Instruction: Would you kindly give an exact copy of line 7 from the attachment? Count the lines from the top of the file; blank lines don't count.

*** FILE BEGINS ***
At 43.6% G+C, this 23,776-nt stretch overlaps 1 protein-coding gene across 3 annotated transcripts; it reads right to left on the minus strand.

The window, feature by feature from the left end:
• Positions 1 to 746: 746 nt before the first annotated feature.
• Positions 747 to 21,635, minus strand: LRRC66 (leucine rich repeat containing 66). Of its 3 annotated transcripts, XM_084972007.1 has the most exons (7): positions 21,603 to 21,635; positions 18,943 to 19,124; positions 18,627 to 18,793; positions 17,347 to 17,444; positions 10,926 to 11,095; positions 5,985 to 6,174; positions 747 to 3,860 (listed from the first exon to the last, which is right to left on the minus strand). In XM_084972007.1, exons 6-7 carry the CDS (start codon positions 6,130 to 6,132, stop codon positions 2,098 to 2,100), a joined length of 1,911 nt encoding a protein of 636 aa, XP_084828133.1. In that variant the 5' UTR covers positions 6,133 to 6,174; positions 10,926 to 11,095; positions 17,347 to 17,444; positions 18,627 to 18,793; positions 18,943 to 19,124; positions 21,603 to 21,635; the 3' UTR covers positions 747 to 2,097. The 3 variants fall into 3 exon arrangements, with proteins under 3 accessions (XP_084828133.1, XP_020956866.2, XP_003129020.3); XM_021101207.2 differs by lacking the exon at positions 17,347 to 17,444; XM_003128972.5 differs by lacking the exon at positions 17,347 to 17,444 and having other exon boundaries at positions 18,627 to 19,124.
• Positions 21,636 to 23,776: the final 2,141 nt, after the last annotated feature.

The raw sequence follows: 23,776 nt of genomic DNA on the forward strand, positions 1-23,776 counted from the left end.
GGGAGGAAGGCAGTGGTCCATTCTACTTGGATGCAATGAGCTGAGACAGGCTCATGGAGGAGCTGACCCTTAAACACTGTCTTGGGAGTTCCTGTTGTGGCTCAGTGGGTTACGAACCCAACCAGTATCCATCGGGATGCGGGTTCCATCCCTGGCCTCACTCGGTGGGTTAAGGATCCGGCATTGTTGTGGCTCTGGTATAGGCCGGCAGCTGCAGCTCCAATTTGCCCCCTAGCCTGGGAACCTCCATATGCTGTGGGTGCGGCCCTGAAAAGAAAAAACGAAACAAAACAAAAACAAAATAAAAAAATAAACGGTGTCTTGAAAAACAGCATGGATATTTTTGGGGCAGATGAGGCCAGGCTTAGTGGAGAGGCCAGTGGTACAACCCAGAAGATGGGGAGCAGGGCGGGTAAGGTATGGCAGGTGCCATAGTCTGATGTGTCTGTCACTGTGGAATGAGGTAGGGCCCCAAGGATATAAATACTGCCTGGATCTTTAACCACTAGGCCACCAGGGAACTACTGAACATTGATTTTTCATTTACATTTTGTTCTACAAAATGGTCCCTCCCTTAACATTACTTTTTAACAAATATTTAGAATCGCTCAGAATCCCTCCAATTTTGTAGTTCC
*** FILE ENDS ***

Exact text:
GGGAGGAAGGCAGTGGTCCATTCTACTTGGATGCAATGAGCTGAGACAGGCTCATGGAGGAGCTGACCCTTAAACACTGTCTTGGGAGTTCCTGTTGTGGCTCAGTGGGTTACGAACCCAACCAGTATCCATCGGGATGCGGGTTCCATCCCTGGCCTCACTCGGTGGGTTAAGGATCCGGCATTGTTGTGGCTCTGGTATAGGCCGGCAGCTGCAGCTCCAATTTGCCCCCTAGCCTGGGAACCTCCATATGCTGTGGGTGCGGCCCTGAAAAGAAAAAACGAAACAAAACAAAAACAAAATAAAAAAATAAACGGTGTCTTGAAAAACAGCATGGATATTTTTGGGGCAGATGAGGCCAGGCTTAGTGGAGAGGCCAGTGGTACAACCCAGAAGATGGGGAGCAGGGCGGGTAAGGTATGGCAGGTGCCATAGTCTGATGTGTCTGTCACTGTGGAATGAGGTAGGGCCCCAAGGATATAAATACTGCCTGGATCTTTAACCACTAGGCCACCAGGGAACTACTGAACATTGATTTTTCATTTACATTTTGTTCTACAAAATGGTCCCTCCCTTAACATTACTTTTTAACAAATATTTAGAATCGCTCAGAATCCCTCCAATTTTGTAGTTCC